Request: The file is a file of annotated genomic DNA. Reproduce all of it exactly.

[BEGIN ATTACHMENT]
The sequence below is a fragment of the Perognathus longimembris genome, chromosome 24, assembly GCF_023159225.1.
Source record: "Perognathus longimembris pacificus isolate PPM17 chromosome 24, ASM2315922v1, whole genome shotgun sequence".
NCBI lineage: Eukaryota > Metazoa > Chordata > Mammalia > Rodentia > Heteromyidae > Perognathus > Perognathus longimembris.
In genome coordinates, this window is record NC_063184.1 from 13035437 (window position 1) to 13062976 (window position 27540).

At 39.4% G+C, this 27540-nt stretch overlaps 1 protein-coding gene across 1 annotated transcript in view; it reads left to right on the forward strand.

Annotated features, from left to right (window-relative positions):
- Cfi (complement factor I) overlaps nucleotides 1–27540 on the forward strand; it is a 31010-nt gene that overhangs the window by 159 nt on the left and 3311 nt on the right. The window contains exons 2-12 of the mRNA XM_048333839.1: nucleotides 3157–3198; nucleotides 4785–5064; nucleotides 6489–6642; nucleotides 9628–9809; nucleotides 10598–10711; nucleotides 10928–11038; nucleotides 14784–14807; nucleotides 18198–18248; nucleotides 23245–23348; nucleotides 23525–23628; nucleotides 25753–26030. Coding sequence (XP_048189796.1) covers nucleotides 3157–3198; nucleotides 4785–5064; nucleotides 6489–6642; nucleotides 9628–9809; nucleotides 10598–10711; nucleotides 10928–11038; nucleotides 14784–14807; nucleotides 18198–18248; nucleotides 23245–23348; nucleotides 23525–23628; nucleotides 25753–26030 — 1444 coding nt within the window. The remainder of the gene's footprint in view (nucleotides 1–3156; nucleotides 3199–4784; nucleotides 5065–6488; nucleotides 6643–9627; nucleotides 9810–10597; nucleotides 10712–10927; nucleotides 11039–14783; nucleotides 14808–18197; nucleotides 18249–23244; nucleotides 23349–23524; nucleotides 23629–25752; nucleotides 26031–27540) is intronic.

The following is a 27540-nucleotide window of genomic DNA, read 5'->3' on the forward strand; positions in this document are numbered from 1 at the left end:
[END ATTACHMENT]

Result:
The sequence below is a fragment of the Perognathus longimembris genome, chromosome 24, assembly GCF_023159225.1.
Source record: "Perognathus longimembris pacificus isolate PPM17 chromosome 24, ASM2315922v1, whole genome shotgun sequence".
NCBI lineage: Eukaryota > Metazoa > Chordata > Mammalia > Rodentia > Heteromyidae > Perognathus > Perognathus longimembris.
In genome coordinates, this window is record NC_063184.1 from 13035437 (window position 1) to 13062976 (window position 27540).

At 39.4% G+C, this 27540-nt stretch overlaps 1 protein-coding gene across 1 annotated transcript in view; it reads left to right on the forward strand.

Annotated features, from left to right (window-relative positions):
- Cfi (complement factor I) overlaps nucleotides 1–27540 on the forward strand; it is a 31010-nt gene that overhangs the window by 159 nt on the left and 3311 nt on the right. The window contains exons 2-12 of the mRNA XM_048333839.1: nucleotides 3157–3198; nucleotides 4785–5064; nucleotides 6489–6642; nucleotides 9628–9809; nucleotides 10598–10711; nucleotides 10928–11038; nucleotides 14784–14807; nucleotides 18198–18248; nucleotides 23245–23348; nucleotides 23525–23628; nucleotides 25753–26030. Coding sequence (XP_048189796.1) covers nucleotides 3157–3198; nucleotides 4785–5064; nucleotides 6489–6642; nucleotides 9628–9809; nucleotides 10598–10711; nucleotides 10928–11038; nucleotides 14784–14807; nucleotides 18198–18248; nucleotides 23245–23348; nucleotides 23525–23628; nucleotides 25753–26030 — 1444 coding nt within the window. The remainder of the gene's footprint in view (nucleotides 1–3156; nucleotides 3199–4784; nucleotides 5065–6488; nucleotides 6643–9627; nucleotides 9810–10597; nucleotides 10712–10927; nucleotides 11039–14783; nucleotides 14808–18197; nucleotides 18249–23244; nucleotides 23349–23524; nucleotides 23629–25752; nucleotides 26031–27540) is intronic.

The following is a 27540-nucleotide window of genomic DNA, read 5'->3' on the forward strand; positions in this document are numbered from 1 at the left end: